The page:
Wednesday, July 22, 2015

Heat doesn’t kill people ... poverty does

The following is an op-ed essay that I emailed the newspaper editor a while ago as the old country was getting set for the monsoon after yet another intense summer.  But, the essay hasn't made it to print, for whatever reason.  So, hey, as the editor/publisher of this blog, I can always "publish" that here ;)
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If there were a weather lobby that is the equivalent of the National Rifle Association, then the argument might be “heat doesn’t kill people, but poverty does.”

The monsoon season has set in the Indian Subcontinent and, as always, the summer that preceded it was intense, hot, and deadly. In India, where large areas of the country experienced triple-digit temperatures, with a high of 117 degrees in a couple of places, more than 2,000 died during the nasty heat wave. Pakistan, which has a much smaller population than India’s, registered nearly 1,300 deaths, most of them in the city of Karachi.

For those of us here in the gorgeous and temperate Pacific Northwest, even 90-plus degree days are insufferable. But, we are well aware that in the United States too there are a number of regions and cities that routinely experience triple-digit summer temperatures for weeks. In Las Vegas, for instance, it is a rare day in July that the daytime high stays below 100 and nighttime lows seldom fall below 85. Summers in Texas and Oklahoma are legendary.

We don’t always pause to wonder why people don’t die in huge numbers when Vegas broils, while people seem to drop dead in Karachi’s heat.

One might also wonder why India’s neighbor, Bangladesh, did not suffer comparable deaths during the summer. For one, the high temperature on a typical summer day in Bangladesh might only be in the high 90s. But, more importantly, Bangladesh has invested a lot more into human development than even India. This is evident in one of the most important measures of human existence: life expectancy at birth in Bangladesh is 71 years, compared to 66 in India.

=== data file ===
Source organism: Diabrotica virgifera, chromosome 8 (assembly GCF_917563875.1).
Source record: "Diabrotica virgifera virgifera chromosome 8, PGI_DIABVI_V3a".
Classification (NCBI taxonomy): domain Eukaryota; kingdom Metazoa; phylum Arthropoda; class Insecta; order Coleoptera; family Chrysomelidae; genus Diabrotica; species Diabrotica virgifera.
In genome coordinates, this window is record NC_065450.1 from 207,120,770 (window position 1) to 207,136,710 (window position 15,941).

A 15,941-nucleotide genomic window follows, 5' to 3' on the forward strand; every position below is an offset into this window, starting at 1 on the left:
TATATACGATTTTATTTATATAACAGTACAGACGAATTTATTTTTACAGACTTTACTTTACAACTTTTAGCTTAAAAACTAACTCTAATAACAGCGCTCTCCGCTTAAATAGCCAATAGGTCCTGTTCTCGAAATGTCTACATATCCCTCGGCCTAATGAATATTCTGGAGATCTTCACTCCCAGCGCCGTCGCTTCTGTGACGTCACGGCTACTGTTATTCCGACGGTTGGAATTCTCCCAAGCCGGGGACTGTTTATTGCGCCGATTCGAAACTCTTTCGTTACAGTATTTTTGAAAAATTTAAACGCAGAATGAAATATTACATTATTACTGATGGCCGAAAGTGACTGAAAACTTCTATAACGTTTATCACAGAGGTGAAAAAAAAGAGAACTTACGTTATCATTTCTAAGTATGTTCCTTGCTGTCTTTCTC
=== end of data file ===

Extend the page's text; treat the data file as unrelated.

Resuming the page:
India, with 1.25 billion people is a lot bigger than Bangladesh that has only 156 million. Aggregating the billion-plus into one huge country masks the differences that exist within, and hides away the acute poverty that is sometimes even worse than the conditions in Sub-Saharan Africa. Even within India, there are plenty of places where the summer heat seems like a killer but doesn’t really kill—because those places have remarkably lower poverty rates. In the city of Chennai, where my parents live, my father complains that the hot days of summer that began in mid-April do not seem to be ending anytime soon. But, the city and the state in which it is located—Tamil Nadu—have much better Human Development Indicators than most of the rest of India and, thus, the heat doesn’t kill people.

The poorest of the poor in countries like India or Pakistan do not find it easy to escape from the heat, especially if they are sidewalk dwellers. Access to potable water can be a challenge, particularly in rural areas where water supplies might be limited and which only the monsoon will replenish. It was a double-whammy this summer in Karachi—Ramadan coincided with the heatwave. Even if a thirsty urban poor was ready to pay top rupees for a glass of water, commercial food and drink establishments were closed in order to comply with the religious and government rules on respecting the Ramadan fasting during the day. It is, after all, the poor who are out and about in the heat, which is why we do not read about the business and political leaders of Pakistan succumbing to the heat.

Fasting during Ramadan is, of course, the practice in Saudi Arabia or Iran. Summers in those countries are brutal as well. Yet, reports of heat-wave deaths from those countries do not make the news, not because of any censorship but because there are no such happenings in large numbers. The acute poverty that one finds in some parts of India or Pakistan is not to be found in Iran. Simply put, it is poverty that kills!

The worst of the heat and dust of the Subcontinent has yielded to the monsoons. Again, it is typically the poorest whose lives will be severely affected when the rains come down in a hurry. To complicate things, experts predict that extreme heat and flooding will be even more worrisome with global climate change.